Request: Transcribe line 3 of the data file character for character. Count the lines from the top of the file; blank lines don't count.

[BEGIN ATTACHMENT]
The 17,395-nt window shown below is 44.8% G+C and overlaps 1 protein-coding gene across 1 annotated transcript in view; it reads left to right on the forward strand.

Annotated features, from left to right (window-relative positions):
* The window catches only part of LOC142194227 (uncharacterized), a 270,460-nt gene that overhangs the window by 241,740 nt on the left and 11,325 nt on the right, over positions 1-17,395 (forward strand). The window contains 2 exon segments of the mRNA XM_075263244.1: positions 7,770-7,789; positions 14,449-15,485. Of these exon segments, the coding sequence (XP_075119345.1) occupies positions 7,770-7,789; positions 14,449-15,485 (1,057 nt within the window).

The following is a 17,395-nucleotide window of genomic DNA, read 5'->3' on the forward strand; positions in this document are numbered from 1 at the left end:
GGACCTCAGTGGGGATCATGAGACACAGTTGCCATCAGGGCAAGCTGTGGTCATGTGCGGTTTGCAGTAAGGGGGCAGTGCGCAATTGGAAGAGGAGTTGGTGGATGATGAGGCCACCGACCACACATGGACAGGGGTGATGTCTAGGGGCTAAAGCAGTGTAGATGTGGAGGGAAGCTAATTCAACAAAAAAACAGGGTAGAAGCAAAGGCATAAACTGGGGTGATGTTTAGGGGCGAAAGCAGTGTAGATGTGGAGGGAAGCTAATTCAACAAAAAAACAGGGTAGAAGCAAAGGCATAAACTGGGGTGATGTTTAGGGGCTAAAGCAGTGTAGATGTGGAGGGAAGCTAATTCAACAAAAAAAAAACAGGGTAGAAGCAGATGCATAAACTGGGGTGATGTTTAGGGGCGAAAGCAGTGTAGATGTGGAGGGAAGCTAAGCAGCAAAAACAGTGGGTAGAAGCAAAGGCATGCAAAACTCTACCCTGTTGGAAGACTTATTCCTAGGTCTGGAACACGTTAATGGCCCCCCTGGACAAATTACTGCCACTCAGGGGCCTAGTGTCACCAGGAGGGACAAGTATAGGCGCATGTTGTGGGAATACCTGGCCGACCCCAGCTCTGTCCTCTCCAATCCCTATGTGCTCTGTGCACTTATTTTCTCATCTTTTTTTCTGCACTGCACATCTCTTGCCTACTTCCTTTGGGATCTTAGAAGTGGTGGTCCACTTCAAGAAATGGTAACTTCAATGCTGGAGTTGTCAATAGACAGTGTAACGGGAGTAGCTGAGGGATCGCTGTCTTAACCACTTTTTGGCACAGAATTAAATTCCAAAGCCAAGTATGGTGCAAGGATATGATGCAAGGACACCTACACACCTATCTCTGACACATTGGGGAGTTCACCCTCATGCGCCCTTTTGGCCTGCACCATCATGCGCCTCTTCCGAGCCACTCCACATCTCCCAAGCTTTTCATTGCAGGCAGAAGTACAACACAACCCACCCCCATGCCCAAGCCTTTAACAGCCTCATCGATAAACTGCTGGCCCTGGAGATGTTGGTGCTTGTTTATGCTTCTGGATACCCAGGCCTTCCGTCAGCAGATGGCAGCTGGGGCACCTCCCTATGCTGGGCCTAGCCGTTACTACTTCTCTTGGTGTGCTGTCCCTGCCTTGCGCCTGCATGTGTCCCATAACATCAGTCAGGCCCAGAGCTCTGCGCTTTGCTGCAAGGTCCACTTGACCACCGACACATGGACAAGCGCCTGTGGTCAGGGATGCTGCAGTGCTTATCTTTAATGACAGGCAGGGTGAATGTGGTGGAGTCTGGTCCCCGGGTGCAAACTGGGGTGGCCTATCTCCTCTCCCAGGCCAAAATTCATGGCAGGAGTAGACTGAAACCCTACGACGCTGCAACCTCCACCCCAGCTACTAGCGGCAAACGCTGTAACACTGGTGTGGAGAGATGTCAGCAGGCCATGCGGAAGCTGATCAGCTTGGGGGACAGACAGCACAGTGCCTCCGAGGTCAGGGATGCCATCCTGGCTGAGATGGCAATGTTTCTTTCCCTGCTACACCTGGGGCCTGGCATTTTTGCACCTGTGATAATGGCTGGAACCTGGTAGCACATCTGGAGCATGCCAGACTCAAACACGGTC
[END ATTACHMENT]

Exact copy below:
* The window catches only part of LOC142194227 (uncharacterized), a 270,460-nt gene that overhangs the window by 241,740 nt on the left and 11,325 nt on the right, over positions 1-17,395 (forward strand). The window contains 2 exon segments of the mRNA XM_075263244.1: positions 7,770-7,789; positions 14,449-15,485. Of these exon segments, the coding sequence (XP_075119345.1) occupies positions 7,770-7,789; positions 14,449-15,485 (1,057 nt within the window).